Metropolitan News-Enterprise


Wednesday, June 7, 2023


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Judge Erred in Adjudicating Fee-Entitlement Of Lawyer Who Wasn’t a Party—C.A.


By a MetNews Staff Writer


A judge went too far in not only deciding what share of two settlement funds the plaintiff, a discharged lawyer, was entitled to receive, but also how much of the money belongs to the successor lawyer, who was not a party, Div. Three of the Fourth District Court of Appeal has held, further determining that the judge then went wrong, when the successor lawyer balked, by vacating the judgment in its entirety.

The plaintiff must receive what was initially awarded to him—$65,222.98and the other lawyer is on his own in establishing in an independent action what he deserves to collect, Justice Thomas M. Goethals said in an opinion filed May 16 and certified for publication on Monday.

One settlement fund resulted from a 2018 employment action filed by Newport Beach attorney Zaal Aresh on behalf of Monica Marin-Morales and the other fund was derived from a 2019 personal injury suit Aresh brought on behalf of Marin-Morales and members of her family. In both cases, he was fired, and replaced by San Diego lawyer Daniel J. Williams and, as to the personal injury case, by another attorney, as well.

 Aresh brought suit to get his share of the funds, pursuant to his attorney’s lien. He included Williams as a defendant but the San Diego practitioner protested that the dispute was between Aresh and his former clients and he was dropped from the action, as were other potential claimants.

Trial Court’s Action

Orange Superior Court Judge James Crandall, following a trial, purported to adjudicate both Aresh’s share of the two funds and Williams’s share, with the balance going to the clients. After Aresh filed a notice of appeal, Williams entreated Crandall to vacate the judgment, complaining that, in his absence, he was allocated too little a portion of the pie, and Crandall granted his motion.

Goethals wrote:

“The court lacked jurisdiction to determine the validity and value of Williams’s lien claim; it also lacked jurisdiction to determine the amount of remaining settlement funds to be paid to the former clients. Thus, the invalidity of the judgment provisions awarding fees to Williams could not be severed from the provisions awarding specific amounts to the former clients.”

The justice continued:

“As a result, we reverse the order vacating the judgment and remand the case to the trial court with directions to enter a new order vacating only the provisions purporting to adjudicate (1) Williams’s rights to the settlement funds and (2) Aresh’s former clients’ entitlement to be paid specific amounts of the settlement funds. The provisions adjudicating Aresh’s rights to specific portions of the settlement funds remain intact.”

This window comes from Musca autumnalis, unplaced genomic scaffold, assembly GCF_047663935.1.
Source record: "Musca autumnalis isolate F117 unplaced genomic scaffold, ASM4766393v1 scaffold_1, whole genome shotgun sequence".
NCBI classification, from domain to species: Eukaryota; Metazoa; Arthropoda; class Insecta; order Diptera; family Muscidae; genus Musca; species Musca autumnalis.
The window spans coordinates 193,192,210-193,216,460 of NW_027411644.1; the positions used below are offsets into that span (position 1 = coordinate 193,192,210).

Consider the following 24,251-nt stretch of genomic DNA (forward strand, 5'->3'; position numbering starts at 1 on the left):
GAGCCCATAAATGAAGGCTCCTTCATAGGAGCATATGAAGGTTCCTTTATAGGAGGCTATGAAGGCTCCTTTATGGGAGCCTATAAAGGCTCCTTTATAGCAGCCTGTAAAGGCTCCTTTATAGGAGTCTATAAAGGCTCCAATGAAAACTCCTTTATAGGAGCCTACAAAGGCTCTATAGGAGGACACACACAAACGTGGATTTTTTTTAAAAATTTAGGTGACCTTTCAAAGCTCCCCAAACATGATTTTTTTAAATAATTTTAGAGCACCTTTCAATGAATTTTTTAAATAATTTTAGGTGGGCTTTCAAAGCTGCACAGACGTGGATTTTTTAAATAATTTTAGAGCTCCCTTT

Williams’s Contention

Williams argued in his appellate brief:

“On Williams’ motion to vacate the underlying judgment, the trial court realized the errors and acknowledged that the specific monetary amounts awarded to Aresh could not be severed from the rest of the judgment, because the trial court specifically based those numbers upon a proportional split with Williams’ contingency attorney’s fees, using Williams’ higher contingency rates, and without any evidence of the work done by attorney Williams. Despite the trial court’s candid admission of error, Aresh wants the Court of Appeals to uphold the underlying judgment awarding him the specific monetary amounts from the clients’ settlements. Aresh ignores, or does not understand, that those monetary amounts do not represent the value of his purported liens, and do not constitute an order, adjudication, and decree of the validity, value, and enforceability of his purported liens.”

Goethals responded:

“The amount of fees awarded to Aresh may or may not be the product of factual or legal error, but as a non-party to the judgment, Williams lacked standing to move to vacate it on that ground….Because Williams is not bound by the judgment, he is not aggrieved by it. If Aresh’s former clients believed the court erred in rendering the judgment in Aresh’s favor, they had the right to file their own motion to vacate or to appeal the judgment. Our record suggests they elected to do neither.”

He added:

“Williams remains free to pursue his own lien claims in a separate action or negotiation with the clients.”

The case is Aresh v. Marin-Morales (Williams), 2023 S.O.S. 1904.


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